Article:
“Our educated guess is that many practitioners in the field of law and psychology have faced a situation … where they have experienced difficulties in identifying the “true nature” of the psychopathic interviewee, until the situation has proceeded to the point where they’ve been fooled or some ways misled.”
– Helinä Häkkänen-Nyholm, Psychopathy and Law, a Practioner’s Guide
The British justice system is still at odds with reality where fathers’ rights in custody battles are considered an irrelevance. The opinions of children in this matter are ignored as is basic psychology that a child grows and develops best when he or she has both parents present in their lives and access to respective family relatives. Although surprising to some, family law courts in the United Kingdom and in a significant number of cases in the United States, heavily favour the rights of the mother.
Many pressure groups on behalf of fathers’ rights as well as social justice organisations campaigned for a change in the law that would view the rights of both parents as a prerequisite for a just and equitable resolution in custody cases, while also addressing the “shocking delays” in custody battles in general. In the United Kingdom, several years ago the government family justice report chaired by David Norgrove made a review of these claims. Certain aspects of the family courts were marginally improved, cutting down the time where decisions must be taken to no more than six months rather than years, though this has been a sporadic rather than a consistent success. Moreover, the issue of equal parenting rights – with special focus on fathers’ rights – was deemed unworkable. A spokesman for the Norgrove report said: “While is it usually in the child’s interest to have contact with both parents, seeking to enshrine that right in law would lead to greater conflict and confusion.” David Norgrove stated that: “Fundamentally, this is not about the rights of parents, it’s about the welfare of children and we should be focused entirely on that.”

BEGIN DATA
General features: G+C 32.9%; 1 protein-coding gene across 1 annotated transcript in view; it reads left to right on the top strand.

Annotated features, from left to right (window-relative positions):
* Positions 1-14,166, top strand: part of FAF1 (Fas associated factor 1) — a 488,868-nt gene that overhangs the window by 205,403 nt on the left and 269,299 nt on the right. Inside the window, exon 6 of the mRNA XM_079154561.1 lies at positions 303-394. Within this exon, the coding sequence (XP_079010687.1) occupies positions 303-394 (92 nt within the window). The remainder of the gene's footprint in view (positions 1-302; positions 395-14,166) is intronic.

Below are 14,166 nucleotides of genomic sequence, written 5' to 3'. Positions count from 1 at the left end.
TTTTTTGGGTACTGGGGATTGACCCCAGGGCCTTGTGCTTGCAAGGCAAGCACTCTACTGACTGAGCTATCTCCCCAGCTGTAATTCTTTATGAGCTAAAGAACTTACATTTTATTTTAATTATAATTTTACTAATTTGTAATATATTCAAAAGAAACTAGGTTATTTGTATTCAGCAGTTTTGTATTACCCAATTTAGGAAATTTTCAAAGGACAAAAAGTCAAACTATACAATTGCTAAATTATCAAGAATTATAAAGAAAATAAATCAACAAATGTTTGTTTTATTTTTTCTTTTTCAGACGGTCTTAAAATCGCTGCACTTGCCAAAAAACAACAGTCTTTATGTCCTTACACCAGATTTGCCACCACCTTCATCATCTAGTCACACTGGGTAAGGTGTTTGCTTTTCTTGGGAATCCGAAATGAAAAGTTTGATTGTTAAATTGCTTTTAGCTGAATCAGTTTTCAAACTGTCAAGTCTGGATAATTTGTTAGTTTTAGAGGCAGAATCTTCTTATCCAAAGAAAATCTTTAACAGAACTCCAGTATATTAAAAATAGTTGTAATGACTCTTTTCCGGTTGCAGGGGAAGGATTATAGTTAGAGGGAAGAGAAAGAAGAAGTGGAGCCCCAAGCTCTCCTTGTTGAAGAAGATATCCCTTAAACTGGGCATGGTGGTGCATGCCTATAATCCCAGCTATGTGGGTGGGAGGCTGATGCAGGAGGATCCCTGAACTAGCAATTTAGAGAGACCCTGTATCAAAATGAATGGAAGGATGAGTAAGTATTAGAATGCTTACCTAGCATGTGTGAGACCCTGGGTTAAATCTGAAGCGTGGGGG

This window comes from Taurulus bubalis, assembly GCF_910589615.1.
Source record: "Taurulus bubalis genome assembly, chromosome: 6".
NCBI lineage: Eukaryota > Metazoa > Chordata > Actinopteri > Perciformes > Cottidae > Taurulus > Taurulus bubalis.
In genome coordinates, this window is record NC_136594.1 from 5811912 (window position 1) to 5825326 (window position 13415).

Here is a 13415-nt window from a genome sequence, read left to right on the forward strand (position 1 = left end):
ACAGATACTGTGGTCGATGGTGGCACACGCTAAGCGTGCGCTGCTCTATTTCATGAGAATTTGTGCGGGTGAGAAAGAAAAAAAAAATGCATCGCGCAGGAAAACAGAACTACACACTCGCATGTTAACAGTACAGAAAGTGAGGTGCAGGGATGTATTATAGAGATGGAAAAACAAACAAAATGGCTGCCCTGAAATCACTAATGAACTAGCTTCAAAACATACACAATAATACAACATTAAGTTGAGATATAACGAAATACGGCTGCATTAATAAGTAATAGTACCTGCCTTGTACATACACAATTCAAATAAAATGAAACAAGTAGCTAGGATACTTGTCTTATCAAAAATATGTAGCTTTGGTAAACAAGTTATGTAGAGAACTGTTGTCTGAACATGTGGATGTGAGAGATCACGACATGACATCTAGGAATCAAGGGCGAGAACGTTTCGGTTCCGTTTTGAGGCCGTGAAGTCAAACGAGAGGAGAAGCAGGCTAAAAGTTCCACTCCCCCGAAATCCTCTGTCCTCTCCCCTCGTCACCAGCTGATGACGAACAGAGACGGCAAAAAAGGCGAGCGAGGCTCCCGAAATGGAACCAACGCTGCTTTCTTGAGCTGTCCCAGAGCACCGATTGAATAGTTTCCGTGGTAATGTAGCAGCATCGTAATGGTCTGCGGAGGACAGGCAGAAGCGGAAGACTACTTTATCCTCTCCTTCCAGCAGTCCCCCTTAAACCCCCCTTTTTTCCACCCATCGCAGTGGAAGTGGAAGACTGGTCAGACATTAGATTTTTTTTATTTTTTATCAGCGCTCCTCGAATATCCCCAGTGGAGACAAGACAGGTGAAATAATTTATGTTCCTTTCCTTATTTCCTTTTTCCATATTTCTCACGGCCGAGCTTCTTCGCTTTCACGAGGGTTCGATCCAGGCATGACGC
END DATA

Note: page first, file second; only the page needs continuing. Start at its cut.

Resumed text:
Many campaigners believe that the issue of children being granted accessibility of both parents was crucial factor in addressing the welfare of the child and were at a loss to see how such a conclusion could have been reached. With one in three children in the UK without a father it does tend to stretch credibility that these decisions would help to alleviate such a sad statistic. The Centre for Social Justice a UK charity and campaigning organisation on issues of poverty, crime and family law stated in their 2009 family law review, Every Family Matters that “…legislation should acknowledge that children are most likely to benefit from the substantial involvement of both parents in their lives.” 
Ken Sanderson, of the campaign group Families Need Fathers, said: “The core failing of the current family justice system is that the rights of children to maintain meaningful relationships with both parents, as set out in the UN Convention on the Rights of the Child, are not adequately supported or enforced. By choosing not to address this issue, any other proposals… will be merely superficial adjustments to a fundamentally broken system.”  And these superficial adjustments are a common theme through the legal and justice systems in both the UK and the United States. Tinkering around the edges allows just enough leeway to placate media and pressure groups for a short time whilst altering very little.
Fathers 4 Justice Campaign Director Nadine O’Connor was even more scathing of the report and revealed the corrupt background of the legal system as a whole. In a detailed response to Norgrove she outlined some of the reasons for what campaigners believed were unreasonable and unjust conclusions arrived at by report members and suggested an agenda on behalf of those taking part. A long list of grievances were listed including the belief that the:
- The report’s primary function was to look at procedure, not principle;